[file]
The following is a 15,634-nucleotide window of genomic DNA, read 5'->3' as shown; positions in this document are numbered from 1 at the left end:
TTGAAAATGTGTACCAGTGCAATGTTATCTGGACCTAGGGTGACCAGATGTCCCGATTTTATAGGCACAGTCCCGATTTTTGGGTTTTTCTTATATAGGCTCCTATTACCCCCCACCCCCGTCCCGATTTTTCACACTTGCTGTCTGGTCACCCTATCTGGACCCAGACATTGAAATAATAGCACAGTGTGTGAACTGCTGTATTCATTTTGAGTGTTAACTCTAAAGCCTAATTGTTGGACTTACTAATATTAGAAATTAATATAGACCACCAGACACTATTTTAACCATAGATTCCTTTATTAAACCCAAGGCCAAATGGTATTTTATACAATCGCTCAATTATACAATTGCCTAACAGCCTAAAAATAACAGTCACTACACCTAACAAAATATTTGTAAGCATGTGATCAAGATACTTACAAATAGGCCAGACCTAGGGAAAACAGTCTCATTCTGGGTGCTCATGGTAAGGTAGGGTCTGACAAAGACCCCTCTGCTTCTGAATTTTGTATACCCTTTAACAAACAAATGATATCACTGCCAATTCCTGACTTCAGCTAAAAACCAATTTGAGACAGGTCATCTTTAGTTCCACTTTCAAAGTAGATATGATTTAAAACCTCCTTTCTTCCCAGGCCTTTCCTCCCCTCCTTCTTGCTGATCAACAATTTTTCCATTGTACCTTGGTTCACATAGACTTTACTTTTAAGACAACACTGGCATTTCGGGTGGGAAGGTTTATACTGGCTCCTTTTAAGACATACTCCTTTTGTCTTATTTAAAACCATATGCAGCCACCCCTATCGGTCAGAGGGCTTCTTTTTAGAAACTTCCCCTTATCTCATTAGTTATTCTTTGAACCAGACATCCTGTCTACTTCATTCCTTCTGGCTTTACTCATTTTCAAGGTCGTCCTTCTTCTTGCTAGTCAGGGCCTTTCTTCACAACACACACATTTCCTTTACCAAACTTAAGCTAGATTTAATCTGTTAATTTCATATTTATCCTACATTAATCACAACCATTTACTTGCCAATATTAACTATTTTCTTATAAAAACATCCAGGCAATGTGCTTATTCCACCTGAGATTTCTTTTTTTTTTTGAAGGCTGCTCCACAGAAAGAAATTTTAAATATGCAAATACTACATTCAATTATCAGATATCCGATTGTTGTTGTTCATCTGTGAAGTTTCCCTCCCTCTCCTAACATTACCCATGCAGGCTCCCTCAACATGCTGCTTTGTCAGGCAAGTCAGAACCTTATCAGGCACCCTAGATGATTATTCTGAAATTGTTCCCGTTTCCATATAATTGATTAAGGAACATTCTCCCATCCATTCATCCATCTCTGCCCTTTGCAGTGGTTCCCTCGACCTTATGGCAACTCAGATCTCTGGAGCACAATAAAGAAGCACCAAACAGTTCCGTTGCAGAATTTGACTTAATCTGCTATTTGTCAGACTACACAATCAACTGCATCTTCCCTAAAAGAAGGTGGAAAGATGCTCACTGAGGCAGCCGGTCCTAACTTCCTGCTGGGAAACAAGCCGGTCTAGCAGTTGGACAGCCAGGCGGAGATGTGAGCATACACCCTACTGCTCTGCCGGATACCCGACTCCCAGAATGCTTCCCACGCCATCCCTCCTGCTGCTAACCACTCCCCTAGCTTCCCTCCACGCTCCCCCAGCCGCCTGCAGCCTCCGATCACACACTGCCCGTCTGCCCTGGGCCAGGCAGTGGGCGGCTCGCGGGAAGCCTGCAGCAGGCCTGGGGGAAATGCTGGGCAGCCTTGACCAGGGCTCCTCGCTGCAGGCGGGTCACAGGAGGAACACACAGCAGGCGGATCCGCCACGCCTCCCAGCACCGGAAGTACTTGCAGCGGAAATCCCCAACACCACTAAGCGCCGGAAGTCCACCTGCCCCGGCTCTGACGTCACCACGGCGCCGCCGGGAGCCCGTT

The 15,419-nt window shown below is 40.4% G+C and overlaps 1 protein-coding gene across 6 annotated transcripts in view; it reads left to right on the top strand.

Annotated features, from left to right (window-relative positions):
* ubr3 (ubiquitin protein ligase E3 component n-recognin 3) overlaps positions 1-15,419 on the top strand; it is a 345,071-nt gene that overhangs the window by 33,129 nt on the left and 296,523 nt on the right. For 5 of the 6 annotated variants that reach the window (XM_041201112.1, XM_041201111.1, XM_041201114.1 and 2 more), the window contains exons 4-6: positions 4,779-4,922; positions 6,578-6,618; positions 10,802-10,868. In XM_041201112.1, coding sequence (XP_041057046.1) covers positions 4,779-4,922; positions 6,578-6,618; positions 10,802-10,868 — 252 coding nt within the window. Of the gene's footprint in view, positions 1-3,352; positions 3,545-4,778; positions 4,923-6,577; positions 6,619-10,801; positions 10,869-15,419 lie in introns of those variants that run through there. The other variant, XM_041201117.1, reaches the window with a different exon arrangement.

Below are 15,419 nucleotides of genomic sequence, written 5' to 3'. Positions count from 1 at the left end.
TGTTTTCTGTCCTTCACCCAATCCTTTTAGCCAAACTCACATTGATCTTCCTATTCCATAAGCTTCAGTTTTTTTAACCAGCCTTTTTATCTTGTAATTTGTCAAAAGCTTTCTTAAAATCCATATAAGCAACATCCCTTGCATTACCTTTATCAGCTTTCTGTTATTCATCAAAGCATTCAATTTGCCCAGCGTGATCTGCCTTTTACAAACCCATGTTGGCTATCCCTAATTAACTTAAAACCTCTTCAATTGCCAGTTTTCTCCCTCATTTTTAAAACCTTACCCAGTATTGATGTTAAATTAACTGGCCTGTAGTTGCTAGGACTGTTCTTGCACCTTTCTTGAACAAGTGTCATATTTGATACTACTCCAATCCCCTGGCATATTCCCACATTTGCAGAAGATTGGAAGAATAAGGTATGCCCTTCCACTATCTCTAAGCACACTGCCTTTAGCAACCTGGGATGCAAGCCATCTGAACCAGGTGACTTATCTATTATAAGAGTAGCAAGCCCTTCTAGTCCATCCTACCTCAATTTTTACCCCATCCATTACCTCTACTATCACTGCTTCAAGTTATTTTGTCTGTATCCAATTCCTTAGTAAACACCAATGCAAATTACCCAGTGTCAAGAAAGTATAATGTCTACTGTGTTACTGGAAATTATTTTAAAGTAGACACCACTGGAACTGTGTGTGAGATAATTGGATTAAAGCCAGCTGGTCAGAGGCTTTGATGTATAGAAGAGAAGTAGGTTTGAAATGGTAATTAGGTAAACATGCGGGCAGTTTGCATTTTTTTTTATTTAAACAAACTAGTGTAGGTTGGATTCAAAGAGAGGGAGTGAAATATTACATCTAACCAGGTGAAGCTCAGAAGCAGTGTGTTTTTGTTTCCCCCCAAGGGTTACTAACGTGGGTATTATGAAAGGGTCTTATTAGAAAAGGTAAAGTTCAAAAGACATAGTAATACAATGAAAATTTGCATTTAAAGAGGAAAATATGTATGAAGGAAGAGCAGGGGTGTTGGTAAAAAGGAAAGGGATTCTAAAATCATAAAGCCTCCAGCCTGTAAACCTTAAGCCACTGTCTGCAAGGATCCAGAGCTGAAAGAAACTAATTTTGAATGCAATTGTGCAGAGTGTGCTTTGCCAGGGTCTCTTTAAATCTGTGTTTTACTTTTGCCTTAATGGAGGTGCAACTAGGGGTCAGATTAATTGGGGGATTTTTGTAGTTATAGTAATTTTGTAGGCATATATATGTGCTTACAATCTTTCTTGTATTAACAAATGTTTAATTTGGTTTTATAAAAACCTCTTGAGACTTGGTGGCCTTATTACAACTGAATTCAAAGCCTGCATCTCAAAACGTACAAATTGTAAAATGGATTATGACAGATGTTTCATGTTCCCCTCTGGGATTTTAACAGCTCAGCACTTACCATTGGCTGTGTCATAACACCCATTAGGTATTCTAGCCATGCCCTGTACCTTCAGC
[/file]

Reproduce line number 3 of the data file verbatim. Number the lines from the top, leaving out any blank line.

The 15,419-nt window shown below is 40.4% G+C and overlaps 1 protein-coding gene across 6 annotated transcripts in view; it reads left to right on the top strand.